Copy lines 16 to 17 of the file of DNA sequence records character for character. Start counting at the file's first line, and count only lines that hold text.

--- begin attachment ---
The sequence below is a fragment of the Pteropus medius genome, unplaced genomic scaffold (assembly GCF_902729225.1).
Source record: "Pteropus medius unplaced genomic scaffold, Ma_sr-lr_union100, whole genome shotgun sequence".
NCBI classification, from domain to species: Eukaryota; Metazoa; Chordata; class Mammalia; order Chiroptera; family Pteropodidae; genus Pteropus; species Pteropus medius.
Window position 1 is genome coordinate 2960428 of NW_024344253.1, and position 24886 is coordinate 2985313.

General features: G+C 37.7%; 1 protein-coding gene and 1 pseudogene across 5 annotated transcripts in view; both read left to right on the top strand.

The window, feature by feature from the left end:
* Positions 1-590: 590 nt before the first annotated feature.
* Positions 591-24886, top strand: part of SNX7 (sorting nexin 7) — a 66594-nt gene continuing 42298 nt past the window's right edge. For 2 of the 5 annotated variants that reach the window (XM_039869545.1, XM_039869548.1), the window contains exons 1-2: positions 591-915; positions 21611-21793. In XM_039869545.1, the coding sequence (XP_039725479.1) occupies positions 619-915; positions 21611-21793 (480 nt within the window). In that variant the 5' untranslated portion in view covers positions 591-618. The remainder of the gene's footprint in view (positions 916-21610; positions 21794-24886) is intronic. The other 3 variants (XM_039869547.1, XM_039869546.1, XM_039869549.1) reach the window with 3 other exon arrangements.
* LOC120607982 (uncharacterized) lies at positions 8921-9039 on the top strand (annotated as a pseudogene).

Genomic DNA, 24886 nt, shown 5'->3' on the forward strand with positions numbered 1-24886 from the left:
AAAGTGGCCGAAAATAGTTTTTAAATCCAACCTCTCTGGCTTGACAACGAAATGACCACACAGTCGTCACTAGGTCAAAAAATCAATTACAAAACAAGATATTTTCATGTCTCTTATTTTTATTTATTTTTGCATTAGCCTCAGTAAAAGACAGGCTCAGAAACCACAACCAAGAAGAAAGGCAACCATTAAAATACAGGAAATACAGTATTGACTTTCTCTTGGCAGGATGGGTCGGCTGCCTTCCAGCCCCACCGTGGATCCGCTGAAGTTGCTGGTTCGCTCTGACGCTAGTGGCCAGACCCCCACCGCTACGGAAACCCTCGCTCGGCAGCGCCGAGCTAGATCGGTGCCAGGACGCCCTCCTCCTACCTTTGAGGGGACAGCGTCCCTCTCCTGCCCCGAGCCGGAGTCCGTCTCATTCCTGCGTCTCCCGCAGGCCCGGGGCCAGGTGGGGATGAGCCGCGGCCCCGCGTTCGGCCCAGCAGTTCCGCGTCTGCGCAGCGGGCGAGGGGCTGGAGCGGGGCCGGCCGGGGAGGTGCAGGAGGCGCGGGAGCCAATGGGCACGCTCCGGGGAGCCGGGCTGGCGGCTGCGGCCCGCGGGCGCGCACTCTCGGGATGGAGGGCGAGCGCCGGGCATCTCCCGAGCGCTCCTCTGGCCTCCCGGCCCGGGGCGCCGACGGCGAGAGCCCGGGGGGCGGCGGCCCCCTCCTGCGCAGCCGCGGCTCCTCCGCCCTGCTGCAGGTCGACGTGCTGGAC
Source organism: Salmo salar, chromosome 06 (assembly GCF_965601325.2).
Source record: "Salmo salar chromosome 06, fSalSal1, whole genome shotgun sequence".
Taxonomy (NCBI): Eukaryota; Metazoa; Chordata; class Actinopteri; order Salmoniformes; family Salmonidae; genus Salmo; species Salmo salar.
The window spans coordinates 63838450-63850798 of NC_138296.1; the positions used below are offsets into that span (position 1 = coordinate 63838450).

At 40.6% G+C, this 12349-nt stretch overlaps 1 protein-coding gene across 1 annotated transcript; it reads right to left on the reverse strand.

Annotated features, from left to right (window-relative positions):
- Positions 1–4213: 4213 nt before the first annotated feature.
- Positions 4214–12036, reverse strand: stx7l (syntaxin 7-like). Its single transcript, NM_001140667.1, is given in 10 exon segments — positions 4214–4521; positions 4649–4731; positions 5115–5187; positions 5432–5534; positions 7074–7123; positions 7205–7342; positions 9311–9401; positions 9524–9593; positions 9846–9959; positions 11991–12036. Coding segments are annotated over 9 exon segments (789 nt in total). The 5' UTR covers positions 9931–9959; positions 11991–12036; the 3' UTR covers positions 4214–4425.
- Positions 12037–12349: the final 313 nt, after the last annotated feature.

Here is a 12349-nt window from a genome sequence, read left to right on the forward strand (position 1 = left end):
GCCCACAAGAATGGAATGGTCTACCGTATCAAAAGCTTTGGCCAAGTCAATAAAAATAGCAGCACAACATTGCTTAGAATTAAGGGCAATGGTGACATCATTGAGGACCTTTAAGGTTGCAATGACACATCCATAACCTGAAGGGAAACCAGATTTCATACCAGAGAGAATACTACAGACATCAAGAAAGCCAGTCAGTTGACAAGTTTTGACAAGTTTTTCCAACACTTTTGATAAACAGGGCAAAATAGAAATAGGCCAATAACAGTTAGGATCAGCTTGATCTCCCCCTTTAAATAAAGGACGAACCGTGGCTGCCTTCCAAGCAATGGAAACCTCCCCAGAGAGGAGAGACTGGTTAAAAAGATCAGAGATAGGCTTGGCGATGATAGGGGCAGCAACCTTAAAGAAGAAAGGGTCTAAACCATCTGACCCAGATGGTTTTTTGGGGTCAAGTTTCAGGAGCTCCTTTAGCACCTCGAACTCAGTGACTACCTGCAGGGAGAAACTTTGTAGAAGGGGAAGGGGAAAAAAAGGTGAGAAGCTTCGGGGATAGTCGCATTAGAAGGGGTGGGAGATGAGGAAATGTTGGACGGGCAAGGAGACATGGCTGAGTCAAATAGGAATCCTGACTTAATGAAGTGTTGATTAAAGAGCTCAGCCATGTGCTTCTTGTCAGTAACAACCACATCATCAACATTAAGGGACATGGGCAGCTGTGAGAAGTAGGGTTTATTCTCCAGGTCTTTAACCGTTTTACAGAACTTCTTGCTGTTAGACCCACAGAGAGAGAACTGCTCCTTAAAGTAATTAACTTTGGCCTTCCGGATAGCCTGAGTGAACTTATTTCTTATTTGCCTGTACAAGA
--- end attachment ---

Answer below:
At 40.6% G+C, this 12349-nt stretch overlaps 1 protein-coding gene across 1 annotated transcript; it reads right to left on the reverse strand.

Annotated features, from left to right (window-relative positions):